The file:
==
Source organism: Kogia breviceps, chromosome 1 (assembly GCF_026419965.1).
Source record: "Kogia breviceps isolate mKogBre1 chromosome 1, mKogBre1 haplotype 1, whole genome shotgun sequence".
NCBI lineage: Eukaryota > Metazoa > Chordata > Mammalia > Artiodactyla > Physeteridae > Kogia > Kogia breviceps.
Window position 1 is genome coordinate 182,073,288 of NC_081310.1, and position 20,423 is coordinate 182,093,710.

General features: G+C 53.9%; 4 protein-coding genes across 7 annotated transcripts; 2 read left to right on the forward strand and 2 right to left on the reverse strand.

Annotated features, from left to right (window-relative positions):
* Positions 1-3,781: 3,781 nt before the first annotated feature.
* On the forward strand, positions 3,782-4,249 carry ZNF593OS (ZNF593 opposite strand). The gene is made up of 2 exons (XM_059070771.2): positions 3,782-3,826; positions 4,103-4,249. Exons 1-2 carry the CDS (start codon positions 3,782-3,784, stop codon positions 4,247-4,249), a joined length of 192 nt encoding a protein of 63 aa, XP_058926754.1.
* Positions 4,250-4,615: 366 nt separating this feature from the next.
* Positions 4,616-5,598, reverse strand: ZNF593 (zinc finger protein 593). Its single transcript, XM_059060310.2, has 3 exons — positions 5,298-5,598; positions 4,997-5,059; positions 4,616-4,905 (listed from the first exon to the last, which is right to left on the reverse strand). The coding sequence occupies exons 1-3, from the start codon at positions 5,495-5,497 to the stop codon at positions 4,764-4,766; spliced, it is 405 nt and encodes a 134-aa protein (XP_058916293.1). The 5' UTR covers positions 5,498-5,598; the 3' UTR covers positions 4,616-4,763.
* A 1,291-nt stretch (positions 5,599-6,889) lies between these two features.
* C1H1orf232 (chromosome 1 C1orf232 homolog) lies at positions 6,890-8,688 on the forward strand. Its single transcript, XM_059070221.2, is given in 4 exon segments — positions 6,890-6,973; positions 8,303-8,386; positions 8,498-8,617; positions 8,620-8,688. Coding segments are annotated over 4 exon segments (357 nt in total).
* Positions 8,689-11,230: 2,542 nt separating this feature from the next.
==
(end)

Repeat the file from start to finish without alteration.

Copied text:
Source organism: Kogia breviceps, chromosome 1 (assembly GCF_026419965.1).
Source record: "Kogia breviceps isolate mKogBre1 chromosome 1, mKogBre1 haplotype 1, whole genome shotgun sequence".
NCBI lineage: Eukaryota > Metazoa > Chordata > Mammalia > Artiodactyla > Physeteridae > Kogia > Kogia breviceps.
Window position 1 is genome coordinate 182,073,288 of NC_081310.1, and position 20,423 is coordinate 182,093,710.

General features: G+C 53.9%; 4 protein-coding genes across 7 annotated transcripts; 2 read left to right on the forward strand and 2 right to left on the reverse strand.

Annotated features, from left to right (window-relative positions):
* Positions 1-3,781: 3,781 nt before the first annotated feature.
* On the forward strand, positions 3,782-4,249 carry ZNF593OS (ZNF593 opposite strand). The gene is made up of 2 exons (XM_059070771.2): positions 3,782-3,826; positions 4,103-4,249. Exons 1-2 carry the CDS (start codon positions 3,782-3,784, stop codon positions 4,247-4,249), a joined length of 192 nt encoding a protein of 63 aa, XP_058926754.1.
* Positions 4,250-4,615: 366 nt separating this feature from the next.
* Positions 4,616-5,598, reverse strand: ZNF593 (zinc finger protein 593). Its single transcript, XM_059060310.2, has 3 exons — positions 5,298-5,598; positions 4,997-5,059; positions 4,616-4,905 (listed from the first exon to the last, which is right to left on the reverse strand). The coding sequence occupies exons 1-3, from the start codon at positions 5,495-5,497 to the stop codon at positions 4,764-4,766; spliced, it is 405 nt and encodes a 134-aa protein (XP_058916293.1). The 5' UTR covers positions 5,498-5,598; the 3' UTR covers positions 4,616-4,763.
* A 1,291-nt stretch (positions 5,599-6,889) lies between these two features.
* C1H1orf232 (chromosome 1 C1orf232 homolog) lies at positions 6,890-8,688 on the forward strand. Its single transcript, XM_059070221.2, is given in 4 exon segments — positions 6,890-6,973; positions 8,303-8,386; positions 8,498-8,617; positions 8,620-8,688. Coding segments are annotated over 4 exon segments (357 nt in total).
* Positions 8,689-11,230: 2,542 nt separating this feature from the next.